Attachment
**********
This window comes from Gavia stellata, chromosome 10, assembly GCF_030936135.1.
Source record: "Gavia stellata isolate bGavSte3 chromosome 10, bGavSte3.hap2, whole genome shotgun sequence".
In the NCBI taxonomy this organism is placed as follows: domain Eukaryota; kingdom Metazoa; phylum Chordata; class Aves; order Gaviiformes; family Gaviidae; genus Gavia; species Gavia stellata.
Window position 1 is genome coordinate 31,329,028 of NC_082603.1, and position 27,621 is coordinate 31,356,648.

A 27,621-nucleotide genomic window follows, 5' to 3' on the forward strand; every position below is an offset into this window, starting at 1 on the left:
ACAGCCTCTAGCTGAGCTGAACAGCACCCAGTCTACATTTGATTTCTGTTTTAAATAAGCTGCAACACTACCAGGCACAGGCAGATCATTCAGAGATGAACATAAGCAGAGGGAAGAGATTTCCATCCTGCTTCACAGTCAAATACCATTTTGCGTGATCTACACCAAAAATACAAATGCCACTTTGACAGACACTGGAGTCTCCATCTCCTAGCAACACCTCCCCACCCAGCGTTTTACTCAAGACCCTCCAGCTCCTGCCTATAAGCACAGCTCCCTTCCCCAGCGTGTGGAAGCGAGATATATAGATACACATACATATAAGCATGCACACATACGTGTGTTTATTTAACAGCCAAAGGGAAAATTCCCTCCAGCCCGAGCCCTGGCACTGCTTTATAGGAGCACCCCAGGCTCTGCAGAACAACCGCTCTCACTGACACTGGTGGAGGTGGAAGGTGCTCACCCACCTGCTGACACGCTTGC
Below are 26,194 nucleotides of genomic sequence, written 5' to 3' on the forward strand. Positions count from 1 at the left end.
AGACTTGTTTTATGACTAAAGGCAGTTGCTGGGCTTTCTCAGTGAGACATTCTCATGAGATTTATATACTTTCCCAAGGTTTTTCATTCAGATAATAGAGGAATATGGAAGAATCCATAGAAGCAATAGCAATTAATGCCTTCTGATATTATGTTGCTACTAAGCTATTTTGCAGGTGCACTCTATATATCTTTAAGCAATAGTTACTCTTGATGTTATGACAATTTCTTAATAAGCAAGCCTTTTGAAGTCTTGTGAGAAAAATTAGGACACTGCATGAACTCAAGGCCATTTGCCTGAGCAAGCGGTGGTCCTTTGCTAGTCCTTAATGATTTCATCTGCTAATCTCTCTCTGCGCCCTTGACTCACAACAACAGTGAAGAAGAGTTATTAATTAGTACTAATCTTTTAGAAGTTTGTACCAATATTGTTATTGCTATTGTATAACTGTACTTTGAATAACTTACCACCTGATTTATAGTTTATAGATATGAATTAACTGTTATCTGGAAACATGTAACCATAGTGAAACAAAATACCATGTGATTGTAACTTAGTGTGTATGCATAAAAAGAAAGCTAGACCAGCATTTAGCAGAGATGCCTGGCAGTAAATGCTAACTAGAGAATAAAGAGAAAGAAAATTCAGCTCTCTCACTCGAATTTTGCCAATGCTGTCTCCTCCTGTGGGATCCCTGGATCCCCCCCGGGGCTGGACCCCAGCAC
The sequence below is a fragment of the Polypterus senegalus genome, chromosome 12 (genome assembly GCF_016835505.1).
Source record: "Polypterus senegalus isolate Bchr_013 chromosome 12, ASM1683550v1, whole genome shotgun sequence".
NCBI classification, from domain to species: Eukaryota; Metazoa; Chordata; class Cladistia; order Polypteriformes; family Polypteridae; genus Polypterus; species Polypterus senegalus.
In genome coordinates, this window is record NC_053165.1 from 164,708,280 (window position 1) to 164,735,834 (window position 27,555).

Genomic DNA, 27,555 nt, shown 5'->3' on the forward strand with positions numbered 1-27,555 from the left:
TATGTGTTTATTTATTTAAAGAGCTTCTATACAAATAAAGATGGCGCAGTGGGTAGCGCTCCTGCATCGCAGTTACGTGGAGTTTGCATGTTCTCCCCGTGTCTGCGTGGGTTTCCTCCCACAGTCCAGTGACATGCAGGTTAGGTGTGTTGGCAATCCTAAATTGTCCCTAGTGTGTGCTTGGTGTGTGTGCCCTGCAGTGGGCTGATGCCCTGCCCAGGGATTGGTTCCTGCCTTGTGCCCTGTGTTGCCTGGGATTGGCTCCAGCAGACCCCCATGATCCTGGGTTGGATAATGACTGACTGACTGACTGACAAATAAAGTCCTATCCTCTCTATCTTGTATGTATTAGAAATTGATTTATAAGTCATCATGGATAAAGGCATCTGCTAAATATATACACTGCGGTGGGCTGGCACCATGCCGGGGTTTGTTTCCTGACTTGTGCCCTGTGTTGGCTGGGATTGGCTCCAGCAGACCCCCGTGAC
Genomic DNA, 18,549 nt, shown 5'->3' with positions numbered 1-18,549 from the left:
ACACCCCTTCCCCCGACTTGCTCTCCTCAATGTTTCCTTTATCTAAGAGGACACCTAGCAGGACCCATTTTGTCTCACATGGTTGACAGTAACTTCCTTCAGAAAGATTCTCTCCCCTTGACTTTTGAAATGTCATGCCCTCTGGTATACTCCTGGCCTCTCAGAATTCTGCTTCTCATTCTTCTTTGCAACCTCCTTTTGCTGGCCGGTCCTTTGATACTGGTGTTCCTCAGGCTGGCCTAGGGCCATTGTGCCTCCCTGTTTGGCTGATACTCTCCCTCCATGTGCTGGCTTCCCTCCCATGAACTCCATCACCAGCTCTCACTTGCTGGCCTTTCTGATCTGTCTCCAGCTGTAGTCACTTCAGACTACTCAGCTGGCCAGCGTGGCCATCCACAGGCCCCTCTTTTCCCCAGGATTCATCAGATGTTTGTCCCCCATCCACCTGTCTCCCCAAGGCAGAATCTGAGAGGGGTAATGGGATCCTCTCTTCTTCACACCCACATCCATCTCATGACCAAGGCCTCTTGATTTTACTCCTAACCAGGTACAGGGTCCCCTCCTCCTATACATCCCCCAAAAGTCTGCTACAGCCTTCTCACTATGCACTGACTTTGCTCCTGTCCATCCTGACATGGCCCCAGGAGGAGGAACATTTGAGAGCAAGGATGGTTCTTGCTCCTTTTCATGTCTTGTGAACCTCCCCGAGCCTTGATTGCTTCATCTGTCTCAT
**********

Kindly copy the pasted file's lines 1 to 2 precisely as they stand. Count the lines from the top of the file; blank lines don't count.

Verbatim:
This window comes from Gavia stellata, chromosome 10, assembly GCF_030936135.1.
Source record: "Gavia stellata isolate bGavSte3 chromosome 10, bGavSte3.hap2, whole genome shotgun sequence".